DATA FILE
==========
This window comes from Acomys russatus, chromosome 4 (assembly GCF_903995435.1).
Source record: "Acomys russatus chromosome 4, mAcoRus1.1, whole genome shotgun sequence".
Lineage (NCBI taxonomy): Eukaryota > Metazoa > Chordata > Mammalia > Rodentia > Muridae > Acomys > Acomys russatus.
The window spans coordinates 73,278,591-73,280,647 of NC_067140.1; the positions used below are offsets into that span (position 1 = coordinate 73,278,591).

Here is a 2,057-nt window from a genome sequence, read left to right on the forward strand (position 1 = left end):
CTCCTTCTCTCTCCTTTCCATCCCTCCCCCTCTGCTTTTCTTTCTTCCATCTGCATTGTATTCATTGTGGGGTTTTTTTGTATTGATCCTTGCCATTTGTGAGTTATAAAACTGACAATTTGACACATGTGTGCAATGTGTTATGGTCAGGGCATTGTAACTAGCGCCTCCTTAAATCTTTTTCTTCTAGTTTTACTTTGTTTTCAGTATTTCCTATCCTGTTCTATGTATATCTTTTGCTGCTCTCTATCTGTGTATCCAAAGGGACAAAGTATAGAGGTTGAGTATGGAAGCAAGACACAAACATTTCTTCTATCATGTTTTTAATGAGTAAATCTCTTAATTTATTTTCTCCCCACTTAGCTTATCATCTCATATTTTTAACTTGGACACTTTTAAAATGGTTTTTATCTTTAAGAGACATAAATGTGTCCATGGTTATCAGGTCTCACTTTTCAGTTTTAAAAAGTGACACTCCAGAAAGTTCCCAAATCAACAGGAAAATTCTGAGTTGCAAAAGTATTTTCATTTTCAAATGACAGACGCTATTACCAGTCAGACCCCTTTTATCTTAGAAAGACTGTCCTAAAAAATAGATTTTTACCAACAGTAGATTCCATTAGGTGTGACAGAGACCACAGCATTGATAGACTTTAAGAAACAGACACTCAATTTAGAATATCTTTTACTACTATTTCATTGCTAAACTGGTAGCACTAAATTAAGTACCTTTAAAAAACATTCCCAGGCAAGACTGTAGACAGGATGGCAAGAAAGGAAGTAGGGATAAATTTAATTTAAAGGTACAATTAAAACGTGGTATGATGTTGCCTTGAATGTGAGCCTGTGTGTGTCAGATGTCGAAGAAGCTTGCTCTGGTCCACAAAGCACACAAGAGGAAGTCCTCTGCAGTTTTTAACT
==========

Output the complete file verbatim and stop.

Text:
This window comes from Acomys russatus, chromosome 4 (assembly GCF_903995435.1).
Source record: "Acomys russatus chromosome 4, mAcoRus1.1, whole genome shotgun sequence".
Lineage (NCBI taxonomy): Eukaryota > Metazoa > Chordata > Mammalia > Rodentia > Muridae > Acomys > Acomys russatus.
The window spans coordinates 73,278,591-73,280,647 of NC_067140.1; the positions used below are offsets into that span (position 1 = coordinate 73,278,591).

Here is a 2,057-nt window from a genome sequence, read left to right on the forward strand (position 1 = left end):
CTCCTTCTCTCTCCTTTCCATCCCTCCCCCTCTGCTTTTCTTTCTTCCATCTGCATTGTATTCATTGTGGGGTTTTTTTGTATTGATCCTTGCCATTTGTGAGTTATAAAACTGACAATTTGACACATGTGTGCAATGTGTTATGGTCAGGGCATTGTAACTAGCGCCTCCTTAAATCTTTTTCTTCTAGTTTTACTTTGTTTTCAGTATTTCCTATCCTGTTCTATGTATATCTTTTGCTGCTCTCTATCTGTGTATCCAAAGGGACAAAGTATAGAGGTTGAGTATGGAAGCAAGACACAAACATTTCTTCTATCATGTTTTTAATGAGTAAATCTCTTAATTTATTTTCTCCCCACTTAGCTTATCATCTCATATTTTTAACTTGGACACTTTTAAAATGGTTTTTATCTTTAAGAGACATAAATGTGTCCATGGTTATCAGGTCTCACTTTTCAGTTTTAAAAAGTGACACTCCAGAAAGTTCCCAAATCAACAGGAAAATTCTGAGTTGCAAAAGTATTTTCATTTTCAAATGACAGACGCTATTACCAGTCAGACCCCTTTTATCTTAGAAAGACTGTCCTAAAAAATAGATTTTTACCAACAGTAGATTCCATTAGGTGTGACAGAGACCACAGCATTGATAGACTTTAAGAAACAGACACTCAATTTAGAATATCTTTTACTACTATTTCATTGCTAAACTGGTAGCACTAAATTAAGTACCTTTAAAAAACATTCCCAGGCAAGACTGTAGACAGGATGGCAAGAAAGGAAGTAGGGATAAATTTAATTTAAAGGTACAATTAAAACGTGGTATGATGTTGCCTTGAATGTGAGCCTGTGTGTGTCAGATGTCGAAGAAGCTTGCTCTGGTCCACAAAGCACACAAGAGGAAGTCCTCTGCAGTTTTTAACT